Personal stories can be so illuminating, and are often ignored in discussion of big political issues. This play brings an important perspective to the immigration debate.

I also have to add that they were selling vegan chocolate chip cookies at the show, and the opening night reception included some delicious fruit. Score!

As for me, the project I've been working on with Ashe Cultural Arts Center, A-Musing, won first place in the Louisiana AACT festival. This means we'll be traveling to Texas next month to compete in the regional competition. Working on a show while pregnant has been much more of a challenge than I anticipated*, but I am proud of the piece, which has evolved a LOT since I joined the process, and heck, it's always nice to win awards!

*Translation: I have been the kind of lethargic, whiny and overly emotional actor that I always found annoying to work with in the past. In fact, I find myself annoying to work with, yet I can't seem to snap out of it. I'm just not my energetic self these days!

Wednesday, March 9, 2011


When I expressed concern about whether I would be judged for having a baby out of wedlock, my sister told me to relax because "it is no longer 1952."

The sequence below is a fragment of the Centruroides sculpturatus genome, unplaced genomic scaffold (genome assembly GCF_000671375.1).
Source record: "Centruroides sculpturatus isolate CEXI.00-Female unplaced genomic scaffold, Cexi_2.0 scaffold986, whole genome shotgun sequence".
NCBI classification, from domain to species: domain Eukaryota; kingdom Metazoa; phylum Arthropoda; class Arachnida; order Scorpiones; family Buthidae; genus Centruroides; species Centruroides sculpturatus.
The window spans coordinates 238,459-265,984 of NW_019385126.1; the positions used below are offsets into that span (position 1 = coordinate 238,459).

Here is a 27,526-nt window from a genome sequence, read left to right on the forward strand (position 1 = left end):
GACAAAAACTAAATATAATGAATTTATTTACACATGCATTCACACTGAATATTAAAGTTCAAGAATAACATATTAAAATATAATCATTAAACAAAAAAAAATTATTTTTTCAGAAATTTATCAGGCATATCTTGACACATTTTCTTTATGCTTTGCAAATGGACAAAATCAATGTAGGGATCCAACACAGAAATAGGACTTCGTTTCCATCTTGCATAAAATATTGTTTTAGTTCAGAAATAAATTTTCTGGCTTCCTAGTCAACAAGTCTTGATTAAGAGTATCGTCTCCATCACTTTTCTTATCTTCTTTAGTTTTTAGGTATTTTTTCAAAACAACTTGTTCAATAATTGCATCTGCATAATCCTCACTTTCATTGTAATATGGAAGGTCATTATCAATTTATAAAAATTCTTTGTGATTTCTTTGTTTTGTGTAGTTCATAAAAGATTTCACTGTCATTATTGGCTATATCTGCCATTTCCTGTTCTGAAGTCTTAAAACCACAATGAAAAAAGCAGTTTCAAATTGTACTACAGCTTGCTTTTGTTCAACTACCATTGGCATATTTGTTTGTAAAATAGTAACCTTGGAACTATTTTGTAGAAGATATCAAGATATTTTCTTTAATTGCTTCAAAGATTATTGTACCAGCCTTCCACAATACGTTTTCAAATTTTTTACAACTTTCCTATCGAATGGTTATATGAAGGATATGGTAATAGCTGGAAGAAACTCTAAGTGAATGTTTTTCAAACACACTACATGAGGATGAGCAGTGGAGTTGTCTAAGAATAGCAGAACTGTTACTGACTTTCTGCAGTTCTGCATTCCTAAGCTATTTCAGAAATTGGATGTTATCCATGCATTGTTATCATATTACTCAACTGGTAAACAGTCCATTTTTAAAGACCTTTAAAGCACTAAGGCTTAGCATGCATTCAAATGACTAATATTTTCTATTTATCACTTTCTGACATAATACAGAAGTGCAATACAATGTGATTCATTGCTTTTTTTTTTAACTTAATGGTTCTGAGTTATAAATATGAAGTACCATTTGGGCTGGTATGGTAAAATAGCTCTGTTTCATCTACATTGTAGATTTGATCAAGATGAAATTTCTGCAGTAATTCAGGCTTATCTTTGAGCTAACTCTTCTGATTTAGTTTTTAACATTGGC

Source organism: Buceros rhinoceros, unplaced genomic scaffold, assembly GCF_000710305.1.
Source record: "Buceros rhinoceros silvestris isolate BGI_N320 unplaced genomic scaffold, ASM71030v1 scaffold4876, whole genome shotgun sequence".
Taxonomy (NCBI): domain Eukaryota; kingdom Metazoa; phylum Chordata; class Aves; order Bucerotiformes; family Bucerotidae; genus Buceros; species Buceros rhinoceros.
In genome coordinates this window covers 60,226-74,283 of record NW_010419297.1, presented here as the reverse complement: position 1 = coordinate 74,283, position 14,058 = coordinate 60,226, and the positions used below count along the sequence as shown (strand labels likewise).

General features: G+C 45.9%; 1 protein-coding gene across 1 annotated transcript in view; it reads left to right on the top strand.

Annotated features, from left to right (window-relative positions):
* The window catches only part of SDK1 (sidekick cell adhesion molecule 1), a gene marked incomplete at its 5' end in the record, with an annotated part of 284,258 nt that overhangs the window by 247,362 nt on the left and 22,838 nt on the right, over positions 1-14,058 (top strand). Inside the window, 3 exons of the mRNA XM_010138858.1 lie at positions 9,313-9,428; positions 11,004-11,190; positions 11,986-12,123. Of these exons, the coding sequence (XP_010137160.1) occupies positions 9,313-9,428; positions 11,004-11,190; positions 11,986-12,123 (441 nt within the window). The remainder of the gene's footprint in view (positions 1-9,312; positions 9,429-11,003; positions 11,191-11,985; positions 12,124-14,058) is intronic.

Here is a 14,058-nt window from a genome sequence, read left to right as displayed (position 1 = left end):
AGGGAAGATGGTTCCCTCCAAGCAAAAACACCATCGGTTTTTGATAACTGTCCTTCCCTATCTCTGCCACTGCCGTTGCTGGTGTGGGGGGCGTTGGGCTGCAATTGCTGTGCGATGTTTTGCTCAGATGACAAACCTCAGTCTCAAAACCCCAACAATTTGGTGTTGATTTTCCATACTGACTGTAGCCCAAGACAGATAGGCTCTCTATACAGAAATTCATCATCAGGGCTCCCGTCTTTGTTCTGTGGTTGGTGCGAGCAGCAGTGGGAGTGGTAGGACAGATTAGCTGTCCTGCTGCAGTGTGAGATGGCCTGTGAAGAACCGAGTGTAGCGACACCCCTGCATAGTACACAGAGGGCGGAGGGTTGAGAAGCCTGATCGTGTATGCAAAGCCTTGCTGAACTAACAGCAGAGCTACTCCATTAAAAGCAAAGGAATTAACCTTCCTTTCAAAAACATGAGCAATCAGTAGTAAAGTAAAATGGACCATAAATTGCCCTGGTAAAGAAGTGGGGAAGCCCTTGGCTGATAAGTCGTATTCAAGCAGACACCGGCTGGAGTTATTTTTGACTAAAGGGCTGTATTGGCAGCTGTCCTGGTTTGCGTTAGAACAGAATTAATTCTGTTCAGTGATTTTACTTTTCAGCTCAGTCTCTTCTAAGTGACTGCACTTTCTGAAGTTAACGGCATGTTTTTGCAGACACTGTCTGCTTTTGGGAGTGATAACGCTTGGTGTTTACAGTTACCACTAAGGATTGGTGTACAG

Apparently Mike Huckabee didn't get that memo.

Aren't we glad he's not the president? Let's keep it that way.

Sunday, March 6, 2011

Brief thoughts on male attention

As a child, I was awkward and weird and desperately wanted guys to notice me.

As an adult, I became more attractive and began to receive the guys' attention and I loved it.

Then I realized that when men think a woman is pretty, sometimes they project all kinds of other qualities on her, which she may not actually have. And when they find out she doesn't have those qualities, they feel tricked and become not so nice.

And then I became increasingly annoyed with and freaked out by male attention.